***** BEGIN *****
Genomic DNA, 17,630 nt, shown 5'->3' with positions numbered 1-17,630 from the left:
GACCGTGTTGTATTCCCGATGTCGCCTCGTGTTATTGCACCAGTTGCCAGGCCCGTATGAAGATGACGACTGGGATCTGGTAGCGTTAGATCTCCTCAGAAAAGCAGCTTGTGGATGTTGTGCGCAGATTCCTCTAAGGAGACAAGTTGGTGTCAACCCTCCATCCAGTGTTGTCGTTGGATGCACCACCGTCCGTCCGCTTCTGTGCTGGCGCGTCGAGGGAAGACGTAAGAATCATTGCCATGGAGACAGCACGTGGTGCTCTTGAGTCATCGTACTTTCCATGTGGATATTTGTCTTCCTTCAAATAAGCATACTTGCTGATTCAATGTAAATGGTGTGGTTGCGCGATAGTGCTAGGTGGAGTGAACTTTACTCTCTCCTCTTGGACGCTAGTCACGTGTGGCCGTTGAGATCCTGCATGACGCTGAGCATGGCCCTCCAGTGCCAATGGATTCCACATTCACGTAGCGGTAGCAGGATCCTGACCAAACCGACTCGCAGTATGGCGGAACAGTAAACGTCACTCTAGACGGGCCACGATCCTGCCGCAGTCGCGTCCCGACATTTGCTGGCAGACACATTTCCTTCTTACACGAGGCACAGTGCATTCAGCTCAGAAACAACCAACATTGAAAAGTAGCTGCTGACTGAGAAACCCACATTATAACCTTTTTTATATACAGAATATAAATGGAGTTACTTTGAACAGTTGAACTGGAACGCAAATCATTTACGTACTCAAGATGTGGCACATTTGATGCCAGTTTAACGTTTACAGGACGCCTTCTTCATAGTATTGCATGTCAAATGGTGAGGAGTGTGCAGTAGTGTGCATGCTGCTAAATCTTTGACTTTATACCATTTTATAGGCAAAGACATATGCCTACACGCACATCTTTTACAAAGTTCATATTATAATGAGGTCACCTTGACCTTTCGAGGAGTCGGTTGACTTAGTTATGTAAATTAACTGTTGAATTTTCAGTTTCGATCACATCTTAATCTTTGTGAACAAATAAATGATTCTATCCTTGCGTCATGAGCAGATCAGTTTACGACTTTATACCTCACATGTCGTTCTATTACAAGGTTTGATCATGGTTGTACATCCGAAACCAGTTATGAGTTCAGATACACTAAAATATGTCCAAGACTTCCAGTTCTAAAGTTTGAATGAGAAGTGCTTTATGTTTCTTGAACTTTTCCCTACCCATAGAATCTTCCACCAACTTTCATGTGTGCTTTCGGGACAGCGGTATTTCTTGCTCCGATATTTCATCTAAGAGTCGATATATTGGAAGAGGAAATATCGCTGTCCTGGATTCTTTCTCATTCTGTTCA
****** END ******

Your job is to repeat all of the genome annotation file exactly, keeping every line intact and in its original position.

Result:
Genomic DNA, 17,630 nt, shown 5'->3' with positions numbered 1-17,630 from the left:
GACCGTGTTGTATTCCCGATGTCGCCTCGTGTTATTGCACCAGTTGCCAGGCCCGTATGAAGATGACGACTGGGATCTGGTAGCGTTAGATCTCCTCAGAAAAGCAGCTTGTGGATGTTGTGCGCAGATTCCTCTAAGGAGACAAGTTGGTGTCAACCCTCCATCCAGTGTTGTCGTTGGATGCACCACCGTCCGTCCGCTTCTGTGCTGGCGCGTCGAGGGAAGACGTAAGAATCATTGCCATGGAGACAGCACGTGGTGCTCTTGAGTCATCGTACTTTCCATGTGGATATTTGTCTTCCTTCAAATAAGCATACTTGCTGATTCAATGTAAATGGTGTGGTTGCGCGATAGTGCTAGGTGGAGTGAACTTTACTCTCTCCTCTTGGACGCTAGTCACGTGTGGCCGTTGAGATCCTGCATGACGCTGAGCATGGCCCTCCAGTGCCAATGGATTCCACATTCACGTAGCGGTAGCAGGATCCTGACCAAACCGACTCGCAGTATGGCGGAACAGTAAACGTCACTCTAGACGGGCCACGATCCTGCCGCAGTCGCGTCCCGACATTTGCTGGCAGACACATTTCCTTCTTACACGAGGCACAGTGCATTCAGCTCAGAAACAACCAACATTGAAAAGTAGCTGCTGACTGAGAAACCCACATTATAACCTTTTTTATATACAGAATATAAATGGAGTTACTTTGAACAGTTGAACTGGAACGCAAATCATTTACGTACTCAAGATGTGGCACATTTGATGCCAGTTTAACGTTTACAGGACGCCTTCTTCATAGTATTGCATGTCAAATGGTGAGGAGTGTGCAGTAGTGTGCATGCTGCTAAATCTTTGACTTTATACCATTTTATAGGCAAAGACATATGCCTACACGCACATCTTTTACAAAGTTCATATTATAATGAGGTCACCTTGACCTTTCGAGGAGTCGGTTGACTTAGTTATGTAAATTAACTGTTGAATTTTCAGTTTCGATCACATCTTAATCTTTGTGAACAAATAAATGATTCTATCCTTGCGTCATGAGCAGATCAGTTTACGACTTTATACCTCACATGTCGTTCTATTACAAGGTTTGATCATGGTTGTACATCCGAAACCAGTTATGAGTTCAGATACACTAAAATATGTCCAAGACTTCCAGTTCTAAAGTTTGAATGAGAAGTGCTTTATGTTTCTTGAACTTTTCCCTACCCATAGAATCTTCCACCAACTTTCATGTGTGCTTTCGGGACAGCGGTATTTCTTGCTCCGATATTTCATCTAAGAGTCGATATATTGGAAGAGGAAATATCGCTGTCCTGGATTCTTTCTCATTCTGTTCA